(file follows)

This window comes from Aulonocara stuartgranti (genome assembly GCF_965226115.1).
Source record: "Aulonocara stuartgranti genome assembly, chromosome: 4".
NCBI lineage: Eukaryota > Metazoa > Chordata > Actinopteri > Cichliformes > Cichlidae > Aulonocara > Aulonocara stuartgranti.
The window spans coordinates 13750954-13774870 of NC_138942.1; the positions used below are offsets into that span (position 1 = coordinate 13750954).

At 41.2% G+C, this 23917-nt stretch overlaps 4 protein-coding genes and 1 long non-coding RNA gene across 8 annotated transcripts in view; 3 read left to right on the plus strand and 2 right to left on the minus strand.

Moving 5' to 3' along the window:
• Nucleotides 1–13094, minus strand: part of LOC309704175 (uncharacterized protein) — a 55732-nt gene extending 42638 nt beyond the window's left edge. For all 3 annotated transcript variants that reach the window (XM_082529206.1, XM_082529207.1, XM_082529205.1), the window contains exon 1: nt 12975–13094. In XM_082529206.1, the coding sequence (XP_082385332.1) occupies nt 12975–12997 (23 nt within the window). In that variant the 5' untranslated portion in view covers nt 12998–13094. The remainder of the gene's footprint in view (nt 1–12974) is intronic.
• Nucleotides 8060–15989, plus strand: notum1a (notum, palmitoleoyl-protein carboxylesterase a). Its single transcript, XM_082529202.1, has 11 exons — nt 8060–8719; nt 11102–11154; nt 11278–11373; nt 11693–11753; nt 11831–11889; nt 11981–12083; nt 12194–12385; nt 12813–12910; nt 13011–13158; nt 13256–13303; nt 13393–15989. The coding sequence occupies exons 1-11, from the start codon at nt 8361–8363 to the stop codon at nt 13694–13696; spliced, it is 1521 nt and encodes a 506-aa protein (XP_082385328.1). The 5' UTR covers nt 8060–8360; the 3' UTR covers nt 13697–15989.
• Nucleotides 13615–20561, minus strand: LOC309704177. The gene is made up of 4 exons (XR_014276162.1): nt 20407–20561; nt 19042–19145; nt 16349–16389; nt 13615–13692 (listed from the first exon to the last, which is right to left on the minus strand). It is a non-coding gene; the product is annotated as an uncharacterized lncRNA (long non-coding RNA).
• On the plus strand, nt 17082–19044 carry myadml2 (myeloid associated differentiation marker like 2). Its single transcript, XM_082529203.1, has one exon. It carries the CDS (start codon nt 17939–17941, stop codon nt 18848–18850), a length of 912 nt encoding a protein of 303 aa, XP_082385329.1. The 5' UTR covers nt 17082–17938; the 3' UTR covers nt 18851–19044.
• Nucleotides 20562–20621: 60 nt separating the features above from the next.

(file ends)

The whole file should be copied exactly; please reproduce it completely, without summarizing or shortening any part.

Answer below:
This window comes from Aulonocara stuartgranti (genome assembly GCF_965226115.1).
Source record: "Aulonocara stuartgranti genome assembly, chromosome: 4".
NCBI lineage: Eukaryota > Metazoa > Chordata > Actinopteri > Cichliformes > Cichlidae > Aulonocara > Aulonocara stuartgranti.
The window spans coordinates 13750954-13774870 of NC_138942.1; the positions used below are offsets into that span (position 1 = coordinate 13750954).

At 41.2% G+C, this 23917-nt stretch overlaps 4 protein-coding genes and 1 long non-coding RNA gene across 8 annotated transcripts in view; 3 read left to right on the plus strand and 2 right to left on the minus strand.

Moving 5' to 3' along the window:
• Nucleotides 1–13094, minus strand: part of LOC309704175 (uncharacterized protein) — a 55732-nt gene extending 42638 nt beyond the window's left edge. For all 3 annotated transcript variants that reach the window (XM_082529206.1, XM_082529207.1, XM_082529205.1), the window contains exon 1: nt 12975–13094. In XM_082529206.1, the coding sequence (XP_082385332.1) occupies nt 12975–12997 (23 nt within the window). In that variant the 5' untranslated portion in view covers nt 12998–13094. The remainder of the gene's footprint in view (nt 1–12974) is intronic.
• Nucleotides 8060–15989, plus strand: notum1a (notum, palmitoleoyl-protein carboxylesterase a). Its single transcript, XM_082529202.1, has 11 exons — nt 8060–8719; nt 11102–11154; nt 11278–11373; nt 11693–11753; nt 11831–11889; nt 11981–12083; nt 12194–12385; nt 12813–12910; nt 13011–13158; nt 13256–13303; nt 13393–15989. The coding sequence occupies exons 1-11, from the start codon at nt 8361–8363 to the stop codon at nt 13694–13696; spliced, it is 1521 nt and encodes a 506-aa protein (XP_082385328.1). The 5' UTR covers nt 8060–8360; the 3' UTR covers nt 13697–15989.
• Nucleotides 13615–20561, minus strand: LOC309704177. The gene is made up of 4 exons (XR_014276162.1): nt 20407–20561; nt 19042–19145; nt 16349–16389; nt 13615–13692 (listed from the first exon to the last, which is right to left on the minus strand). It is a non-coding gene; the product is annotated as an uncharacterized lncRNA (long non-coding RNA).
• On the plus strand, nt 17082–19044 carry myadml2 (myeloid associated differentiation marker like 2). Its single transcript, XM_082529203.1, has one exon. It carries the CDS (start codon nt 17939–17941, stop codon nt 18848–18850), a length of 912 nt encoding a protein of 303 aa, XP_082385329.1. The 5' UTR covers nt 17082–17938; the 3' UTR covers nt 18851–19044.
• Nucleotides 20562–20621: 60 nt separating the features above from the next.